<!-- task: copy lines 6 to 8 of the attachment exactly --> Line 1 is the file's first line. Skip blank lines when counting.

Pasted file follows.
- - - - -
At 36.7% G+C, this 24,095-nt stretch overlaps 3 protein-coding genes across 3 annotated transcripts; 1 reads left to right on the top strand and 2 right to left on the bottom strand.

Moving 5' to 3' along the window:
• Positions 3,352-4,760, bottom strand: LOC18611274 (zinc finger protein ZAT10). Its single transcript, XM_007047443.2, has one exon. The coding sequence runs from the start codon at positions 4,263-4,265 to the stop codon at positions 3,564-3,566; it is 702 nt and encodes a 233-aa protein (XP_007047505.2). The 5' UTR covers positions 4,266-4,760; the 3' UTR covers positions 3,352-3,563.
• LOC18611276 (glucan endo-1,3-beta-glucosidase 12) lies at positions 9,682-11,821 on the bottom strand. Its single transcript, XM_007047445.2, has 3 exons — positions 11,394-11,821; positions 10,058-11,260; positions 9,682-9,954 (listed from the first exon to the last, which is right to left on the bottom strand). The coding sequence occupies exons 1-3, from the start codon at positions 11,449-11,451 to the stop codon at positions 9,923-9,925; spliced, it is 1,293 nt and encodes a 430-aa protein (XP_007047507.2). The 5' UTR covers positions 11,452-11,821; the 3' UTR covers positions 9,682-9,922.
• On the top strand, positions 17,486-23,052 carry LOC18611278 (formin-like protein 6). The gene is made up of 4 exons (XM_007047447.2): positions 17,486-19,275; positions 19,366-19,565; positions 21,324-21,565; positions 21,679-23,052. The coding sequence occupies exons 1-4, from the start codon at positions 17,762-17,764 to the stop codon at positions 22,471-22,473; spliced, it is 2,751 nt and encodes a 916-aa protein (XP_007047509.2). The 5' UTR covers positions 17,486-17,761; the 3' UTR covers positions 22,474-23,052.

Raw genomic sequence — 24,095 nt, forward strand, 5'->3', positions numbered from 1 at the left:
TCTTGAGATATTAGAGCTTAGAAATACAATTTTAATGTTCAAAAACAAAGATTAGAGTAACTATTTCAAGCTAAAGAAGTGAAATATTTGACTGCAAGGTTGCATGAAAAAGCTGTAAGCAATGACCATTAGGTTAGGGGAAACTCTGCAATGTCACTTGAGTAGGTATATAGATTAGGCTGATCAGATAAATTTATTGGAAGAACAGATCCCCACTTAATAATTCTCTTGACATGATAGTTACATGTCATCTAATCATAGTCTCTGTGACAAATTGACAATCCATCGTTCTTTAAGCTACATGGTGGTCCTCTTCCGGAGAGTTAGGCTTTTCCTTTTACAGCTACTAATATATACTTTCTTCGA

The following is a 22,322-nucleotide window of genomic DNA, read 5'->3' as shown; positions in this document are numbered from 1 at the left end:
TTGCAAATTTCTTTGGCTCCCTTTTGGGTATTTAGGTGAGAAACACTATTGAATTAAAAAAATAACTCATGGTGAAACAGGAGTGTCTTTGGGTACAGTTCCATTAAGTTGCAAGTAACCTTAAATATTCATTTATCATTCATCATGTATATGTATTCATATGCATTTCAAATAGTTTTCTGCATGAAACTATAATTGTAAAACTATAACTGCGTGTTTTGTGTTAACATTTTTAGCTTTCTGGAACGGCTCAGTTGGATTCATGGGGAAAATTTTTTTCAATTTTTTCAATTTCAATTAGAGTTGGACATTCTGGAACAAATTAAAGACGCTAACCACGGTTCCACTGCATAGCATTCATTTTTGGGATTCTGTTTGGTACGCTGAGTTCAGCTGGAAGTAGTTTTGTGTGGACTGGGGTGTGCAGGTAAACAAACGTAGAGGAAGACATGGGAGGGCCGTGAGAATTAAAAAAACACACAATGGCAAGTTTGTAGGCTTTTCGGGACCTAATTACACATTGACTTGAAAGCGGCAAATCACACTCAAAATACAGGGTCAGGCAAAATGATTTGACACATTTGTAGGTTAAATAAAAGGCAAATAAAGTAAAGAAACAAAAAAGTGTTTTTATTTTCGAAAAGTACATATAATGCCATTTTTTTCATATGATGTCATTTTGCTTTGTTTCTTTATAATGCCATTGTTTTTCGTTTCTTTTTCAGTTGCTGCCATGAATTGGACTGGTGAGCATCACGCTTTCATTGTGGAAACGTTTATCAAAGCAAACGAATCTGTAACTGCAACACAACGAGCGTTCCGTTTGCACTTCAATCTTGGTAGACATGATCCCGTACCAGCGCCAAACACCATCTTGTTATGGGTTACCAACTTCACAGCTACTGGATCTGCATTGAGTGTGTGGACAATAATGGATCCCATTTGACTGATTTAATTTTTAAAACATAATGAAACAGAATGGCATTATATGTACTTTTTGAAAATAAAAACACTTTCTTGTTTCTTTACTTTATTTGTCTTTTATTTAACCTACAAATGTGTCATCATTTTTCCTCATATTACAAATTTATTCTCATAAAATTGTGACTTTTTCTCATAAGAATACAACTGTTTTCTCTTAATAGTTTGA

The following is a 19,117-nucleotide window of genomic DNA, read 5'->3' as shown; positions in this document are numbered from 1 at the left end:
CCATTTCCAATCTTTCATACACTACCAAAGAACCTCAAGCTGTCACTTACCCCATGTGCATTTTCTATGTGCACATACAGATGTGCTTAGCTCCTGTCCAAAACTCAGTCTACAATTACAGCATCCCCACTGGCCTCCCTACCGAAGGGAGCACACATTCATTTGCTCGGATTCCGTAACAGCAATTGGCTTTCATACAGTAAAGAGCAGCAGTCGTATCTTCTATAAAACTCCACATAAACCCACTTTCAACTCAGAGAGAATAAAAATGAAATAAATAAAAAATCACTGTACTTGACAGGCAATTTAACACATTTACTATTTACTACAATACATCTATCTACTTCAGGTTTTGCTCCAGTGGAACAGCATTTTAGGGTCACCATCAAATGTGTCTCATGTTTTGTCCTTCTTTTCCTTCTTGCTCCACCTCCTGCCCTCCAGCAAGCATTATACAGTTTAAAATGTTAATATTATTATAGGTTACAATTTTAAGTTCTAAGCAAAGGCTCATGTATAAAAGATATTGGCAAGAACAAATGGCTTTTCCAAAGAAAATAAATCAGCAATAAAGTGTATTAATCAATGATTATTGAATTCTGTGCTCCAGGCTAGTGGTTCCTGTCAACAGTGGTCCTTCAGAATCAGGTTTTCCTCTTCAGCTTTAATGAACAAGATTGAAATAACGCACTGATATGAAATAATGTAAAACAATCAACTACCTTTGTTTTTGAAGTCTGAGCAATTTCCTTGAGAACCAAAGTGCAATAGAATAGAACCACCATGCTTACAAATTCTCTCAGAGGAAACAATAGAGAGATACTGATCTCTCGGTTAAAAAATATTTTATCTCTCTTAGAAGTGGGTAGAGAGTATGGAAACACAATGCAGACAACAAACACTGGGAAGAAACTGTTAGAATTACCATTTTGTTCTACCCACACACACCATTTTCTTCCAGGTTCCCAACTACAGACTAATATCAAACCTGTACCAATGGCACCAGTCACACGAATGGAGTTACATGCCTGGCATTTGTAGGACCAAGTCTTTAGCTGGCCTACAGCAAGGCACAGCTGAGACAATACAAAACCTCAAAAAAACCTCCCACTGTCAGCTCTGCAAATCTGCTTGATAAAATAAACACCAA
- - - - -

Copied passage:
Raw genomic sequence — 24,095 nt, forward strand, 5'->3', positions numbered from 1 at the left:
TCTTGAGATATTAGAGCTTAGAAATACAATTTTAATGTTCAAAAACAAAGATTAGAGTAACTATTTCAAGCTAAAGAAGTGAAATATTTGACTGCAAGGTTGCATGAAAAAGCTGTAAGCAATGACCATTAGGTTAGGGGAAACTCTGCAATGTCACTTGAGTAGGTATATAGATTAGGCTGATCAGATAAATTTATTGGAAGAACAGATCCCCACTTAATAATTCTCTTGACATGATAGTTACATGTCATCTAATCATAGTCTCTGTGACAAATTGACAATCCATCGTTCTTTAAGCTACATGGTGGTCCTCTTCCGGAGAGTTAGGCTTTTCCTTTTACAGCTACTAATATATACTTTCTTCGA

The following is a 22,322-nucleotide window of genomic DNA, read 5'->3' as shown; positions in this document are numbered from 1 at the left end: